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92. Public Instruction.

189

Our statesmen, who survey with jealous dread all plans for the education of the lower orders, may be thought to proceed on the system of antagonist muscles; and in the belief, that the closer a nation shuts its eyes, the wider it will open its hands. Or do they act on the principle, that the status belli is the natural relation between the people and the 190government, and that it is prudent to secure the result of the contest by gouging the adversary in the first instance. Alas! the policy of the maxim is on a par with its honesty. The Philistines had put out the eyes of Sampson, and thus, as they thought, fitted him to drudge and grind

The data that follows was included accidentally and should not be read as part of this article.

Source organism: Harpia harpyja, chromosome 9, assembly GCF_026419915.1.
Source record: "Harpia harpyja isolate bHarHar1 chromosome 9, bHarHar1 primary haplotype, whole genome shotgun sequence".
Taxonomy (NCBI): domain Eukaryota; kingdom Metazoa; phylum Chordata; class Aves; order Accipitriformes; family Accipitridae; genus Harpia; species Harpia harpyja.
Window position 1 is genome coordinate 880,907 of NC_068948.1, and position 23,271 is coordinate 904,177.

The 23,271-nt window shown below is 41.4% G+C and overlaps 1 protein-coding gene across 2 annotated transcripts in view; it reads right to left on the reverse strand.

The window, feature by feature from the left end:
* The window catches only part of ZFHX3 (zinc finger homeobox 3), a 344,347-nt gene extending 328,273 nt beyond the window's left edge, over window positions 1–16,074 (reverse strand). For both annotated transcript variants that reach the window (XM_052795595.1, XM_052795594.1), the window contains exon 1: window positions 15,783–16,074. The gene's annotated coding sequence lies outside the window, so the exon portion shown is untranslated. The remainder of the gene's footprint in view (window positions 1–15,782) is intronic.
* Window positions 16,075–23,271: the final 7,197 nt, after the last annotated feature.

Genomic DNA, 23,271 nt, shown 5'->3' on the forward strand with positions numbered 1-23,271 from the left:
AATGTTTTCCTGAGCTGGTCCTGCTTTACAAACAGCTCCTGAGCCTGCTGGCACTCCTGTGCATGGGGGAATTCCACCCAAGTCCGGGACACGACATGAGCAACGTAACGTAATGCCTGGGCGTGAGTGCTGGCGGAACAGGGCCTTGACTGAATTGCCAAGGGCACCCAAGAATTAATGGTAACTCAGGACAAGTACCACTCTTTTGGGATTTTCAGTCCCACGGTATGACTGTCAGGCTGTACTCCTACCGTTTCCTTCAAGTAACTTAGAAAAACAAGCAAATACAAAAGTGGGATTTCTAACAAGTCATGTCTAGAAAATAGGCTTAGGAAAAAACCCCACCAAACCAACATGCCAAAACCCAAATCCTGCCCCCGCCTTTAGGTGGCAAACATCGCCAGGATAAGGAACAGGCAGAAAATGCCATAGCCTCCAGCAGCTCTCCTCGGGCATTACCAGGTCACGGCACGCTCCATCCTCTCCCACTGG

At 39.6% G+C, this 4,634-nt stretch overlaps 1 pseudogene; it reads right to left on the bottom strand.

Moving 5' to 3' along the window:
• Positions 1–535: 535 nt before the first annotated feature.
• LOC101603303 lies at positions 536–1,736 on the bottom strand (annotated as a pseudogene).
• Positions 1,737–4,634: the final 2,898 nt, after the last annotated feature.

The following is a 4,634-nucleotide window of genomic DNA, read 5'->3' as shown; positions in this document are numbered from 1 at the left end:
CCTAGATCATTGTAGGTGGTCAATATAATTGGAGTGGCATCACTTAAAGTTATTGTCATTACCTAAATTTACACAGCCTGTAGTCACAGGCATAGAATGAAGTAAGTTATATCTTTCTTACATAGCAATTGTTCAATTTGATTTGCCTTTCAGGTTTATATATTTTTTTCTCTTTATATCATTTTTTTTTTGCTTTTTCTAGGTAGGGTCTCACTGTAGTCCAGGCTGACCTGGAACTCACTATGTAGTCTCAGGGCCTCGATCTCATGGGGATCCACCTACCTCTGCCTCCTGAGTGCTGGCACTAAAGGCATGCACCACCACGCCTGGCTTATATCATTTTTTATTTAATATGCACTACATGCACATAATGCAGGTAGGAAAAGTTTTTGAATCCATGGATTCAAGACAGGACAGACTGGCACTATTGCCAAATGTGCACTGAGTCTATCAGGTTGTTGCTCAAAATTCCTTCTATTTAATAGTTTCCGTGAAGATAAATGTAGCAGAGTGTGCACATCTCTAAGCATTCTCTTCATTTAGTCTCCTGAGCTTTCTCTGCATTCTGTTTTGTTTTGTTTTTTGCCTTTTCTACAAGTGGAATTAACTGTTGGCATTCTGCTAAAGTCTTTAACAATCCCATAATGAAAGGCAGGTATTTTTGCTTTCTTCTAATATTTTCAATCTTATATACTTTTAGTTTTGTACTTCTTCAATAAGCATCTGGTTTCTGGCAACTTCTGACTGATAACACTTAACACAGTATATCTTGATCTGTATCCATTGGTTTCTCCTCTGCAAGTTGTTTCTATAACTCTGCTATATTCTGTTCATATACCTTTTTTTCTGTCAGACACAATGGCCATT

“Among the slaves and asses, his comrades,
As good for nothing else, no better service.”

But his darkness added to his fury without diminishing his strength, and the very pillars of the Temple of Oppression—

“With horrible convulsion, to and fro,
He tugged, he shook— till down they came, and drew
The whole roof after them, with burst of thunder,
Upon the heads of all who sat beneath,
Lords, ladies, captains, counsellors, and priests,
Their choice nobility !

Sam. Agonistes.

The error might be less unpardonable with the statesmen of the continent,… but with Englishmen, who have Ireland in one direction, and Scotland in another; in the one ignorance, sloth, and rebellion, in the other general information, 191industry, and loyalty; verily it is not error merely, but infatuation.